My feeling is that it would be astonishing, in practice, to see an insider-trading prosecution based on information which the New York Times Company had sold on a subscription basis. It’s the NYT’s business to sell information; doing so can’t sensibly be considered illegal. And similarly, once someone has legitimately bought that information from the NYT, it’s a bit crazy to say that they can’t act on it.

Similarly, I’d be equally astonished to see Sharesleuth, Mark Cuban’s operation, ever prosecuted for insider trading, even if they quite explicitly had sources inside the company they were reporting on. Sharesleuth’s model is not intrinsically unethical; the problem with it is rather that the model just doesn’t seem to work. Still, I’m sure that if and when it does work, the company being targeted would try extremely hard to get Cuban investigated for insider trading. And that’s almost certainly a risk that potential subscribers to any advance-news NYT product have no interest in taking.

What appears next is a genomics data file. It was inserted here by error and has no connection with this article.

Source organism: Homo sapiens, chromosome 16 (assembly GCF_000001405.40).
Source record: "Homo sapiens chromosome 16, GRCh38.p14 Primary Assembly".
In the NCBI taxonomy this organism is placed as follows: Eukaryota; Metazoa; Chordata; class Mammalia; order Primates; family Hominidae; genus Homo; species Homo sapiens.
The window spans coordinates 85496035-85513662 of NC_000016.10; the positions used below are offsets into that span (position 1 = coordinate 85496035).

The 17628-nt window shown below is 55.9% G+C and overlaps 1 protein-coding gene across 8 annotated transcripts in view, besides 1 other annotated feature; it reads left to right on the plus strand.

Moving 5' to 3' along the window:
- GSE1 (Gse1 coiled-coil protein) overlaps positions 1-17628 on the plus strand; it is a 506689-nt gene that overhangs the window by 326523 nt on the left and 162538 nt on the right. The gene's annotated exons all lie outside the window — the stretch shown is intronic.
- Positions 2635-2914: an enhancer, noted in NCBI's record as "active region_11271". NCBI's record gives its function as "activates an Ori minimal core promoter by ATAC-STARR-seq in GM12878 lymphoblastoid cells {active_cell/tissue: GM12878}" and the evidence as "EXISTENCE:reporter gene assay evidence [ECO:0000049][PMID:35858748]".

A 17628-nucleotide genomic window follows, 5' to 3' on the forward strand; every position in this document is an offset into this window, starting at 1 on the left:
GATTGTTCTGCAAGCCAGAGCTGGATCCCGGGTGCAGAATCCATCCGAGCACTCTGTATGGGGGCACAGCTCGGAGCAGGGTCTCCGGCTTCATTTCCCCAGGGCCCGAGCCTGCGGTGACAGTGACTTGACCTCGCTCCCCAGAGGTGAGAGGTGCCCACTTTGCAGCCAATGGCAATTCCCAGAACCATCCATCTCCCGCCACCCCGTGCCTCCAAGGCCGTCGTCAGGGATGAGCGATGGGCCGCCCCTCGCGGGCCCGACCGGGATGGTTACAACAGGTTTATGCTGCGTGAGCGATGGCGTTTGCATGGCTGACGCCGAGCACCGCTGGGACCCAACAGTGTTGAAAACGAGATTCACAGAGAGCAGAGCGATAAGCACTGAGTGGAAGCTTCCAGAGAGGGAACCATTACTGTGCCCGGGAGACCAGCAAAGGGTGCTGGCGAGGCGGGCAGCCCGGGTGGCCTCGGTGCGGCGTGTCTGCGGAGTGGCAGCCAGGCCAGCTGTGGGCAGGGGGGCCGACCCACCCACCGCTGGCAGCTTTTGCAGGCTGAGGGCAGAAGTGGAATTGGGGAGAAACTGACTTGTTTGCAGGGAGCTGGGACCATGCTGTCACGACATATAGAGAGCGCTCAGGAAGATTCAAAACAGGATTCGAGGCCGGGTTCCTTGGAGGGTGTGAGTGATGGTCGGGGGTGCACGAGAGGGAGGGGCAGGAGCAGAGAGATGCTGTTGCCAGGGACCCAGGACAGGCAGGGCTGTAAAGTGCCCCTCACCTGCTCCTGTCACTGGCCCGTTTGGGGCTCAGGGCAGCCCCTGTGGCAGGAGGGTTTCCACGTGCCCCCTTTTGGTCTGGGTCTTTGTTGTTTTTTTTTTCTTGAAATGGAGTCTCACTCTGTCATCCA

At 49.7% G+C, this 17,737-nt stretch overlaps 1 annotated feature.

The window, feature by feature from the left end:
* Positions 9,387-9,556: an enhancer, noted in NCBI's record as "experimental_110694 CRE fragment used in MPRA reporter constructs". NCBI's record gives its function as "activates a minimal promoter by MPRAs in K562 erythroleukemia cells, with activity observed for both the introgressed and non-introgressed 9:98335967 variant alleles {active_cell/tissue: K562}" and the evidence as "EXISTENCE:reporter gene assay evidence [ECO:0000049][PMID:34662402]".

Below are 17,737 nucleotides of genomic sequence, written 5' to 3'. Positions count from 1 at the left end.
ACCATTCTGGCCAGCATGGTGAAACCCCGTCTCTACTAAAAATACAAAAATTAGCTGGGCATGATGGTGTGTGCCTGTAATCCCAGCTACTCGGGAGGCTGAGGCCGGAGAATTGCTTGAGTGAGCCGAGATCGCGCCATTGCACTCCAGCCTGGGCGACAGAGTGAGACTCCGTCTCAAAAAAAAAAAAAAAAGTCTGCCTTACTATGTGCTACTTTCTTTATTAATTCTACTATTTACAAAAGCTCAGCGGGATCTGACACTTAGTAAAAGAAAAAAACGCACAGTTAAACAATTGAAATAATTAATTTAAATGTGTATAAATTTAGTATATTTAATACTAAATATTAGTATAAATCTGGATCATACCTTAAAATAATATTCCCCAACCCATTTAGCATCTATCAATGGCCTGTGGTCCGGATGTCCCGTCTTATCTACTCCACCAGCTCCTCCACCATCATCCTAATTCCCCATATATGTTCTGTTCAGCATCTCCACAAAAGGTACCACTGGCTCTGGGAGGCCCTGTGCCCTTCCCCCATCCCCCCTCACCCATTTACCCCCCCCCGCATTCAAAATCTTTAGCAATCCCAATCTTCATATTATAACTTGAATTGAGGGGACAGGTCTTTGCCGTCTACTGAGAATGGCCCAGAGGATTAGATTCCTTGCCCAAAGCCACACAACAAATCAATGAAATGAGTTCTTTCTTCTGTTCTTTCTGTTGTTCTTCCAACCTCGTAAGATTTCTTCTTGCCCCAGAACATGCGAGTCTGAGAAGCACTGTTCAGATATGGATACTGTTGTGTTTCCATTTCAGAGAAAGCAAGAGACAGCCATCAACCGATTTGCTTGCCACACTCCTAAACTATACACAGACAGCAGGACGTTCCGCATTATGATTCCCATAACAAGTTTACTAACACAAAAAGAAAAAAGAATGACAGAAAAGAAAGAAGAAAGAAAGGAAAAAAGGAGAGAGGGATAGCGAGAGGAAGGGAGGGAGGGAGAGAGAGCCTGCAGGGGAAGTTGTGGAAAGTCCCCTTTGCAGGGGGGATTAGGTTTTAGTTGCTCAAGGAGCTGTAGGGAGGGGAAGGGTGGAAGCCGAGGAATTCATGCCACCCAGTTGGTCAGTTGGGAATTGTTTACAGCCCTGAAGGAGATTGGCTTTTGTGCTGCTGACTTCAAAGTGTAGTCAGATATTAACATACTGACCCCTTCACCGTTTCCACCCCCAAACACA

More From Felix Salmon
Post Felix
The Piketty pessimist
The most expensive lottery ticket in the world
The problems of HFT, Joe Stiglitz edition
Private equity math, Nuveen edition
Five explanations for Greece’s bond yield
Comments
25 comments so far

Your argument is similar to those made by the “consultants” who were advising hedge funds, who are now facing prosecution.

Posted by Matthew_Saroff | Report as abusive

first of all, I don’t think Matthew_Saroff’s comment is accurate at all. Expert networks are completely different.